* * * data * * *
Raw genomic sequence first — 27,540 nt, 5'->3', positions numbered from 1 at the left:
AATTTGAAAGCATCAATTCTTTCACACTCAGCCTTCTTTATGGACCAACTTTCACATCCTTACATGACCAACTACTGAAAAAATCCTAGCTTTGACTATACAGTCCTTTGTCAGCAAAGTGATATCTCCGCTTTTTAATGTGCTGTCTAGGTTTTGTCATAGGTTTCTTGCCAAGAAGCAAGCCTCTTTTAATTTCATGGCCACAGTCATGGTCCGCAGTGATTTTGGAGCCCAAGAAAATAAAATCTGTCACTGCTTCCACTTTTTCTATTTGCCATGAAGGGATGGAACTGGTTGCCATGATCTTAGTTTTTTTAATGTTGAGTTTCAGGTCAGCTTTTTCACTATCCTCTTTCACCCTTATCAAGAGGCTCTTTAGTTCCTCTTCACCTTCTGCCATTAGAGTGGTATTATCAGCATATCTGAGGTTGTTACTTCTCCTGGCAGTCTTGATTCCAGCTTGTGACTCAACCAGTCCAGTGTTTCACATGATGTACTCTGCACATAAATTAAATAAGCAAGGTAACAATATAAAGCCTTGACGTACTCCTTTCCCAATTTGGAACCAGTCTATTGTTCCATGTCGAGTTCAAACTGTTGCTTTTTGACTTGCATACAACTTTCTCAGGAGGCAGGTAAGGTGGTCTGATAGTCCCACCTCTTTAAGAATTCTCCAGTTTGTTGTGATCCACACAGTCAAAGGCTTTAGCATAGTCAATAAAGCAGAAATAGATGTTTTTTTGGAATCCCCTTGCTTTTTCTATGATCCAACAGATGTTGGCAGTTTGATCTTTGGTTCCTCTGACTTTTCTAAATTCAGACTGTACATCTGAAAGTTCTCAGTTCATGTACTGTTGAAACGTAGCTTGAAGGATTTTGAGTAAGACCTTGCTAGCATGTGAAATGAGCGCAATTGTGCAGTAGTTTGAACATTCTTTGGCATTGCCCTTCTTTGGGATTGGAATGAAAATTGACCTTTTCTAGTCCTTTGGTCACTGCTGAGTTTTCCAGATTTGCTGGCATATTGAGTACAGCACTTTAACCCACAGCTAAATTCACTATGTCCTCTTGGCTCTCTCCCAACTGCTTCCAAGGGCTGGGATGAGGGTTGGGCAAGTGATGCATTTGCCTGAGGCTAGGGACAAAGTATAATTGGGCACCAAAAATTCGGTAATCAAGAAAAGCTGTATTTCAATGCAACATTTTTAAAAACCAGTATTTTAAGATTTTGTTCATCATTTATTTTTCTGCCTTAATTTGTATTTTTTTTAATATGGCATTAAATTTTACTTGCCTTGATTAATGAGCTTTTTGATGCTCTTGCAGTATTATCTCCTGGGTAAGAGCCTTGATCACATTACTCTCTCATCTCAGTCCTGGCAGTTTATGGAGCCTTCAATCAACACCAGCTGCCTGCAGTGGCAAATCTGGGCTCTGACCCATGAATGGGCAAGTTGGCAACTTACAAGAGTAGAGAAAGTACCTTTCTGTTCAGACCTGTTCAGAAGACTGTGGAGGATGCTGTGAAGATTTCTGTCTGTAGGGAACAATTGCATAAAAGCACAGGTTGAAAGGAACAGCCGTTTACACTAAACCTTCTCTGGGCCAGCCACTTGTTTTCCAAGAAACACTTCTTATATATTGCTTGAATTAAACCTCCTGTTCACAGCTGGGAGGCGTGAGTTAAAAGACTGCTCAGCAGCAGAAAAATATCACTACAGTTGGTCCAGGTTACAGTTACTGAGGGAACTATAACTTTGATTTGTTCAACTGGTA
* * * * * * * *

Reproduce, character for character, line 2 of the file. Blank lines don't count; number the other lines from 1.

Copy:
AATTTGAAAGCATCAATTCTTTCACACTCAGCCTTCTTTATGGACCAACTTTCACATCCTTACATGACCAACTACTGAAAAAATCCTAGCTTTGACTATACAGTCCTTTGTCAGCAAAGTGATATCTCCGCTTTTTAATGTGCTGTCTAGGTTTTGTCATAGGTTTCTTGCCAAGAAGCAAGCCTCTTTTAATTTCATGGCCACAGTCATGGTCCGCAGTGATTTTGGAGCCCAAGAAAATAAAATCTGTCACTGCTTCCACTTTTTCTATTTGCCATGAAGGGATGGAACTGGTTGCCATGATCTTAGTTTTTTTAATGTTGAGTTTCAGGTCAGCTTTTTCACTATCCTCTTTCACCCTTATCAAGAGGCTCTTTAGTTCCTCTTCACCTTCTGCCATTAGAGTGGTATTATCAGCATATCTGAGGTTGTTACTTCTCCTGGCAGTCTTGATTCCAGCTTGTGACTCAACCAGTCCAGTGTTTCACATGATGTACTCTGCACATAAATTAAATAAGCAAGGTAACAATATAAAGCCTTGACGTACTCCTTTCCCAATTTGGAACCAGTCTATTGTTCCATGTCGAGTTCAAACTGTTGCTTTTTGACTTGCATACAACTTTCTCAGGAGGCAGGTAAGGTGGTCTGATAGTCCCACCTCTTTAAGAATTCTCCAGTTTGTTGTGATCCACACAGTCAAAGGCTTTAGCATAGTCAATAAAGCAGAAATAGATGTTTTTTTGGAATCCCCTTGCTTTTTCTATGATCCAACAGATGTTGGCAGTTTGATCTTTGGTTCCTCTGACTTTTCTAAATTCAGACTGTACATCTGAAAGTTCTCAGTTCATGTACTGTTGAAACGTAGCTTGAAGGATTTTGAGTAAGACCTTGCTAGCATGTGAAATGAGCGCAATTGTGCAGTAGTTTGAACATTCTTTGGCATTGCCCTTCTTTGGGATTGGAATGAAAATTGACCTTTTCTAGTCCTTTGGTCACTGCTGAGTTTTCCAGATTTGCTGGCATATTGAGTACAGCACTTTAACCCACAGCTAAATTCACTATGTCCTCTTGGCTCTCTCCCAACTGCTTCCAAGGGCTGGGATGAGGGTTGGGCAAGTGATGCATTTGCCTGAGGCTAGGGACAAAGTATAATTGGGCACCAAAAATTCGGTAATCAAGAAAAGCTGTATTTCAATGCAACATTTTTAAAAACCAGTATTTTAAGATTTTGTTCATCATTTATTTTTCTGCCTTAATTTGTATTTTTTTTAATATGGCATTAAATTTTACTTGCCTTGATTAATGAGCTTTTTGATGCTCTTGCAGTATTATCTCCTGGGTAAGAGCCTTGATCACATTACTCTCTCATCTCAGTCCTGGCAGTTTATGGAGCCTTCAATCAACACCAGCTGCCTGCAGTGGCAAATCTGGGCTCTGACCCATGAATGGGCAAGTTGGCAACTTACAAGAGTAGAGAAAGTACCTTTCTGTTCAGACCTGTTCAGAAGACTGTGGAGGATGCTGTGAAGATTTCTGTCTGTAGGGAACAATTGCATAAAAGCACAGGTTGAAAGGAACAGCCGTTTACACTAAACCTTCTCTGGGCCAGCCACTTGTTTTCCAAGAAACACTTCTTATATATTGCTTGAATTAAACCTCCTGTTCACAGCTGGGAGGCGTGAGTTAAAAGACTGCTCAGCAGCAGAAAAATATCACTACAGTTGGTCCAGGTTACAGTTACTGAGGGAACTATAACTTTGATTTGTTCAACTGGTA